To keep a bead on the interests of its diverse audience, WWE frequently polls fans via the WWE Fan Council, giving them the opportunity to answer short surveys (such as which personalities should be the subject of upcoming DVD boxed sets) in exchange for a chance to win gift cards and give them a sense of belonging to an exclusive community of fans within the larger fan-base.
By using surveys, statistics, and quantifiable means of measurement -- alongside critical thinking to put it all together -- WWE has managed to continually keep pace with its audience, as well as anticipate and/or respond to their demands.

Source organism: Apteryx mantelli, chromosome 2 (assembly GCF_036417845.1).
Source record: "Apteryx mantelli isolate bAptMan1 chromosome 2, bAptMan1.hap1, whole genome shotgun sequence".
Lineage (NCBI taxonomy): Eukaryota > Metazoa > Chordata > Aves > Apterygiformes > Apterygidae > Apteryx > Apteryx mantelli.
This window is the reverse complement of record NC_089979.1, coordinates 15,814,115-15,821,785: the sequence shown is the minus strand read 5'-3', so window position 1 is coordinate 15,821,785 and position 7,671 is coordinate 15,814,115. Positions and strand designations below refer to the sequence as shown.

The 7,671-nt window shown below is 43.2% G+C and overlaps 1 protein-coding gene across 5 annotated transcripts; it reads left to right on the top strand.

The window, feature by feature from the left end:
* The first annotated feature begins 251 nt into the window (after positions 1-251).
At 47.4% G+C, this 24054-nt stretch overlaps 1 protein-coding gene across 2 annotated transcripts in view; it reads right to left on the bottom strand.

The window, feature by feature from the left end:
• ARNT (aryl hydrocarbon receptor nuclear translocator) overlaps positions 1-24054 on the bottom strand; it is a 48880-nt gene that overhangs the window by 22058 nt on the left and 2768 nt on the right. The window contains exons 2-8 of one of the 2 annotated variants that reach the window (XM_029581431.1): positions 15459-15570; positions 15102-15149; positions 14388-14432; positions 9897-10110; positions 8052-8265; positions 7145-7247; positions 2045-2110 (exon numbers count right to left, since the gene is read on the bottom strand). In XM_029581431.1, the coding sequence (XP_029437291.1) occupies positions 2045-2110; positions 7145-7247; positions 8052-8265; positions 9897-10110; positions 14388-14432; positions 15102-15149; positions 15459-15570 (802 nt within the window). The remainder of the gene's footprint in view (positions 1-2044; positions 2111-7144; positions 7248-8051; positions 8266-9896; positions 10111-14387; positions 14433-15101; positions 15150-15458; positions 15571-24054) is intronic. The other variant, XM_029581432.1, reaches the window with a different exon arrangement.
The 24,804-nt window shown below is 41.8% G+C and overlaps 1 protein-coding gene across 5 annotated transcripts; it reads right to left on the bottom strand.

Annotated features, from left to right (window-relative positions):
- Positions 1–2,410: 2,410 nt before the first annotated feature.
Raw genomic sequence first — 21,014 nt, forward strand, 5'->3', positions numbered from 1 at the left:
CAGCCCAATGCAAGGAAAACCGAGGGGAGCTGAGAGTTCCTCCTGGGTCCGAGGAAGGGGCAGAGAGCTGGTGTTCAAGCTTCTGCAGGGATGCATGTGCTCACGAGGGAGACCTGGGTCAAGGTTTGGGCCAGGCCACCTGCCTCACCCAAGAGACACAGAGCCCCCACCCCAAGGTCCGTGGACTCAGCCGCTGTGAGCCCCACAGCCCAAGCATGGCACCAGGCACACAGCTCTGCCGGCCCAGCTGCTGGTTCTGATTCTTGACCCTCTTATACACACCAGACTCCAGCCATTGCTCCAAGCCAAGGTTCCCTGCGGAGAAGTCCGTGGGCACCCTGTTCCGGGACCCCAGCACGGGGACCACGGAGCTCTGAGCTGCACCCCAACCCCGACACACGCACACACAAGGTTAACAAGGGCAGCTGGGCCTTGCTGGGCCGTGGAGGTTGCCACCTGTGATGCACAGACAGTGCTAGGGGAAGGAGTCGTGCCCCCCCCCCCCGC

Beyond statistics, however, WWE does have a key advantage in that, at live events, they can measure fan reaction. In an interview with Inc.com, WWE’s Chief Brand Officer Stephanie McMahon said that, "Our fans are the secret to our success. They tell us what they like by cheering, they tell us what they don't like by booing, and worse, they tell us what they don't care about by being silent.”
Okay… So, if you’re a digital marketer, you may not be able to hear cheers or boos for your client in-person… But you can look to social media to gauge sentiment. Additionally, you can use tools that are as simple or sophisticated as your needs merit. You can use a tool like SurveyMonkey to poll your audience on a regular basis, or comb through Google Analytics to create user personas that will help you better understand your audience, and then tie it all together with closed loop reporting to determine the most effective means of reaching them, as well as the return on your investment.
Lesson 2: Reach Your Audience Through Effective Use of Digital Media